Are these thoughts more true than my original thought?

Katie’s work helped me see that there are a multitude of other possibilities for any one negative thought or judgement. It helped me see that my anger was my something I chose to entertain and it had become a tether tying to me a negative state.

Untethering from Anger for Good

After experiencing how much better I felt as I worked through various judgements about people and the experiences in my life, I untethered from anger altogether. I still get frustrated at times with events and people in my life, but anger is not part of the equation.

Anger is a form of attachment and it’s supported by a desire for control.

Attachment to anything is the expression of our desire to control others and life itself. But because everything is impermanent and ever-changing, it’s a fallacy to think we can control anything.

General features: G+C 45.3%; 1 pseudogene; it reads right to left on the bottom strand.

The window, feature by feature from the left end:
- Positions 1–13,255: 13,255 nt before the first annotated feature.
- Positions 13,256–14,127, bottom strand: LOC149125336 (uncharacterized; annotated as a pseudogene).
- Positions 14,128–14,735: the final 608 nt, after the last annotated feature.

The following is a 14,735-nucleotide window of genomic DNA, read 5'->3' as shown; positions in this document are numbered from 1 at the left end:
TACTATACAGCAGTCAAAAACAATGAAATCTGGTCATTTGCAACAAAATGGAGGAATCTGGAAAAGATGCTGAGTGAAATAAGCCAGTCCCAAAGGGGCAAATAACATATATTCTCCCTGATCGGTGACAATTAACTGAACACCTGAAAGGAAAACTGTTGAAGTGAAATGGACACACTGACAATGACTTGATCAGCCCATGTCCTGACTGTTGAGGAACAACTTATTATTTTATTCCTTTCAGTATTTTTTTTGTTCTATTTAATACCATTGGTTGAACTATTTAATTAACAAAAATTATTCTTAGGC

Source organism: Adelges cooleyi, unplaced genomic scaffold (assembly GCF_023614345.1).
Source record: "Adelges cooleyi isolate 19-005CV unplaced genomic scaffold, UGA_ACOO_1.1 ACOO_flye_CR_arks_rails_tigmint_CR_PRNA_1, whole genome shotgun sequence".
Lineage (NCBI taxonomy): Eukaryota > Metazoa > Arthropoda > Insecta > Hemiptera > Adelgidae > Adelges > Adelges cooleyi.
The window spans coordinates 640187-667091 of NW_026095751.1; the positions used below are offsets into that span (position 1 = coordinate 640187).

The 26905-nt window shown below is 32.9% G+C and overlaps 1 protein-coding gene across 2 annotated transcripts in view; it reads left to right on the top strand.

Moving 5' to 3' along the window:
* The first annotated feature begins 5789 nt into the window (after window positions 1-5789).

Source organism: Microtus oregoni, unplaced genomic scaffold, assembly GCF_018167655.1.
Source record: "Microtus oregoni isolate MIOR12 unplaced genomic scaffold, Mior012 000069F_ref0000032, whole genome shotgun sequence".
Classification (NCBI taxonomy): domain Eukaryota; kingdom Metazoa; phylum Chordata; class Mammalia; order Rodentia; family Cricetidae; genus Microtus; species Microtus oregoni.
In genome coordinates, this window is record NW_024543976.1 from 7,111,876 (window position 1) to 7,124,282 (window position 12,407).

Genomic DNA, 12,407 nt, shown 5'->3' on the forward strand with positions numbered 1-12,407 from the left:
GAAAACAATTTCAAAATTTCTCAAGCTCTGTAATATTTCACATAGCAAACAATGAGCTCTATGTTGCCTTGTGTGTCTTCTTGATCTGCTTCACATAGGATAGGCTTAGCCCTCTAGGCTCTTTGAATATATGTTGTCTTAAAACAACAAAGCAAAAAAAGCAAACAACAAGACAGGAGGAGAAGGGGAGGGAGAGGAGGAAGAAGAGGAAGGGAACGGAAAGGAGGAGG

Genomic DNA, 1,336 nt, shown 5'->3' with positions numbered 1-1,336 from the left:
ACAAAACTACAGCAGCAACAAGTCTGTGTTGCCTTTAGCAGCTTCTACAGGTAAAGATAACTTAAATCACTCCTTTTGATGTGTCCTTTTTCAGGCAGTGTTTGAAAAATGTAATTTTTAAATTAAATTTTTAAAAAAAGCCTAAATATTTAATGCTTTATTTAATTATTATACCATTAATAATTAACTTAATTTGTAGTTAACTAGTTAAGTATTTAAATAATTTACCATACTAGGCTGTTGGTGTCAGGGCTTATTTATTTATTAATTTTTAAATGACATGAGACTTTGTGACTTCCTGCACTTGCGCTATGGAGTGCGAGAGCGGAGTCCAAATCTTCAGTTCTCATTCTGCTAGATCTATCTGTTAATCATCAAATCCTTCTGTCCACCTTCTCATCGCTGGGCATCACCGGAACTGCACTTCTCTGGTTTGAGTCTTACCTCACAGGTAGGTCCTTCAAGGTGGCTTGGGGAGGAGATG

So, when I feel myself getting frustrated with the way my teenaged son is behaving, I have to step back and realize that anger is not a solution. Frustration is a symptom that I’m disappointed in his choice of behaviors. I also realize that me being disappointed is a signal that I’m attached to a different behavior and should examine that behavior.

Untethering from the need to be angry is liberating. I no longer feel that I’m shackled to this unwanted ball and chain.

How To Untether from Anger

If you’ve experienced similar events in your life and feel that you have a right to be angry, I understand. I get that it feels like vindication sometimes to be angry and hold on to resentment. But if this post resonates with you, you have to see that anger is a form of attachment that is supported by an unrealistic desire for control.